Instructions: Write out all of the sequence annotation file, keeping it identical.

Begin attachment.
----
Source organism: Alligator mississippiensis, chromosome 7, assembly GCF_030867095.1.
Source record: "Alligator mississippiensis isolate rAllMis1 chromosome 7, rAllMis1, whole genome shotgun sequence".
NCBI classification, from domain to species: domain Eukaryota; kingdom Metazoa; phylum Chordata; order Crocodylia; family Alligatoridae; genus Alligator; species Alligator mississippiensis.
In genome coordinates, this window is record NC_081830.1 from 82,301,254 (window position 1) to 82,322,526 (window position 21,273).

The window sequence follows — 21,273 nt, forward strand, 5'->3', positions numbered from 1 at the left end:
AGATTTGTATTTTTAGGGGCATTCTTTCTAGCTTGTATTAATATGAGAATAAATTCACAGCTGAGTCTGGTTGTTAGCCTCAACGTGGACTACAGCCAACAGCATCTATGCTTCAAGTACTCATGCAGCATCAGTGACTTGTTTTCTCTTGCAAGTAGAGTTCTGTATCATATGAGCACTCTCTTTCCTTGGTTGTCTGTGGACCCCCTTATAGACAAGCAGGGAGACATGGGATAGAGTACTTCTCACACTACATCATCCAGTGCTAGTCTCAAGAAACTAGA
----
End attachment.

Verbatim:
Source organism: Alligator mississippiensis, chromosome 7, assembly GCF_030867095.1.
Source record: "Alligator mississippiensis isolate rAllMis1 chromosome 7, rAllMis1, whole genome shotgun sequence".
NCBI classification, from domain to species: domain Eukaryota; kingdom Metazoa; phylum Chordata; order Crocodylia; family Alligatoridae; genus Alligator; species Alligator mississippiensis.
In genome coordinates, this window is record NC_081830.1 from 82,301,254 (window position 1) to 82,322,526 (window position 21,273).

The window sequence follows — 21,273 nt, forward strand, 5'->3', positions numbered from 1 at the left end:
AGATTTGTATTTTTAGGGGCATTCTTTCTAGCTTGTATTAATATGAGAATAAATTCACAGCTGAGTCTGGTTGTTAGCCTCAACGTGGACTACAGCCAACAGCATCTATGCTTCAAGTACTCATGCAGCATCAGTGACTTGTTTTCTCTTGCAAGTAGAGTTCTGTATCATATGAGCACTCTCTTTCCTTGGTTGTCTGTGGACCCCCTTATAGACAAGCAGGGAGACATGGGATAGAGTACTTCTCACACTACATCATCCAGTGCTAGTCTCAAGAAACTAGA